In fact, those weren’t really separate horror shows: they were instalments of one long horror show.

The vacuum left in Iraq by the west – the execution of Saddam Hussein and the destruction of his armed forces – sucked in Islamic extremists from every corner of the Middle East. The US and UK occupations of Iraq served both as fuel to rationalise new, more nihilistic Islamic doctrines that culminated in the emergence of Islamic State, and as a training ground for jihadists to develop better methods of militarised resistance.

That process accelerated in post-Gaddafi Libya, where Islamic extremists were handed an even more lawless country than post-invasion Iraq in which to recruit followers and train them, and trade arms. All of that know-how and weaponry ended up flooding into Syria where the same Islamic extremists hoped to establish the seat of their new caliphate.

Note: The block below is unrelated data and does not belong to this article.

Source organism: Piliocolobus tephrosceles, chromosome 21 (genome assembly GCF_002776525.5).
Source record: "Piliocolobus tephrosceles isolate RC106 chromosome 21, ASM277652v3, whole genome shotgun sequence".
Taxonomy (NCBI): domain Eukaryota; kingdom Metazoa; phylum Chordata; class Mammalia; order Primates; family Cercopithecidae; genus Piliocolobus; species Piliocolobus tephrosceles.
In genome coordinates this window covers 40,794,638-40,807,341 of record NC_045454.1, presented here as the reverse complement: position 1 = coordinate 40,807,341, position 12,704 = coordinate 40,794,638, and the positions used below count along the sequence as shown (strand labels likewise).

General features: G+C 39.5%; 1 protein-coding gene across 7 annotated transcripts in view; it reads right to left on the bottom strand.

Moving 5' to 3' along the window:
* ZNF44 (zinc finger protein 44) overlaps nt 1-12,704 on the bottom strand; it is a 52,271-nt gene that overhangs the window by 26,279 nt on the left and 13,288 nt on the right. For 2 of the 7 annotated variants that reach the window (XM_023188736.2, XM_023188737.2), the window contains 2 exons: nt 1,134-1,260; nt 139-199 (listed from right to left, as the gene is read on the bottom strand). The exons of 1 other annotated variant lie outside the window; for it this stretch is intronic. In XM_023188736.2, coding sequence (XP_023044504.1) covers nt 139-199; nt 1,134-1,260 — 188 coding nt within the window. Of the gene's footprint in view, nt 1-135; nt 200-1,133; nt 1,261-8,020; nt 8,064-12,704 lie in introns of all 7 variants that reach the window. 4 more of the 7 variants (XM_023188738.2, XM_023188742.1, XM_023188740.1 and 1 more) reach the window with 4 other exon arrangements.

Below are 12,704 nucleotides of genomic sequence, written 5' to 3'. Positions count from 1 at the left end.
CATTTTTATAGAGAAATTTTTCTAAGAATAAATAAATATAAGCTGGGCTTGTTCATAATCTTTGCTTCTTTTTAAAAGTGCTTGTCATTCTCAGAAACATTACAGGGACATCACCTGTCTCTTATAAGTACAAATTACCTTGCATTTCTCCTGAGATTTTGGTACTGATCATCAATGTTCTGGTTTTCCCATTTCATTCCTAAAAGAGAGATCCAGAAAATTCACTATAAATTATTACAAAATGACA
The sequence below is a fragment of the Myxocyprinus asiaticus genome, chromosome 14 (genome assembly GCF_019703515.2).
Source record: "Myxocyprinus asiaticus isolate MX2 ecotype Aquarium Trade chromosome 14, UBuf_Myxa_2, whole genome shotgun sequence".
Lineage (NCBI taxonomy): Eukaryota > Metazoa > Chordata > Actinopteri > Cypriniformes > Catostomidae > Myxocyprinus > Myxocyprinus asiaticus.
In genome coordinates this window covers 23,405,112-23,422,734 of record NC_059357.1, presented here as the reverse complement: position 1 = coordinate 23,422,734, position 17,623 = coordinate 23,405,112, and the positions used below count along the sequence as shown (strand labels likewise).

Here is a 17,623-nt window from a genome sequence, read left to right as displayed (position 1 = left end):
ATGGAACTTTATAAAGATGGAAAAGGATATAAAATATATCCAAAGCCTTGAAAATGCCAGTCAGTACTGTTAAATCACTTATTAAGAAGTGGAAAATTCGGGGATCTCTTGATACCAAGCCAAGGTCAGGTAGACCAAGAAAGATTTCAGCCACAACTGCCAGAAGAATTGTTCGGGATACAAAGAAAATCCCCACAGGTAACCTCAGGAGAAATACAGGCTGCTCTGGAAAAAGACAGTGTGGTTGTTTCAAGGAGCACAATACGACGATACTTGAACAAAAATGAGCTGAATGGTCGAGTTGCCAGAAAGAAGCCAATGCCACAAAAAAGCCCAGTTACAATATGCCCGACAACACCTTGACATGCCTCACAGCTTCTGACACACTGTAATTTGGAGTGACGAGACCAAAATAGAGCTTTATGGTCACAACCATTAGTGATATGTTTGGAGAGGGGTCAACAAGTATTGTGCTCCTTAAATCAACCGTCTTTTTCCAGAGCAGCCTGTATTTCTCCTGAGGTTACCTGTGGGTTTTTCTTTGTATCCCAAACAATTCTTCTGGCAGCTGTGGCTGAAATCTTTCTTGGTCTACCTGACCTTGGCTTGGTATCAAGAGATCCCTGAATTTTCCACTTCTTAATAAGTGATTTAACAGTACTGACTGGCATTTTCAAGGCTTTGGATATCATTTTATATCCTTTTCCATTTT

Many millions of Arabs across the region were either slaughtered or forced to flee their homes, becoming permanent refugees, because of the supposedly “humanitarian” impulse unleashed by George W Bush and Tony Blair.

No lesson learnt

One might imagine that by this stage liberal humanitarianism was entirely discredited, at least on the left. But you would be wrong. There are still those who have learnt no lessons at all – like the Guardian’s Owen Jones. In his column today he picks up and runs with the latest pretext for global warmongering by the right: the Uighurs, a Muslim minority that has long been oppressed by China.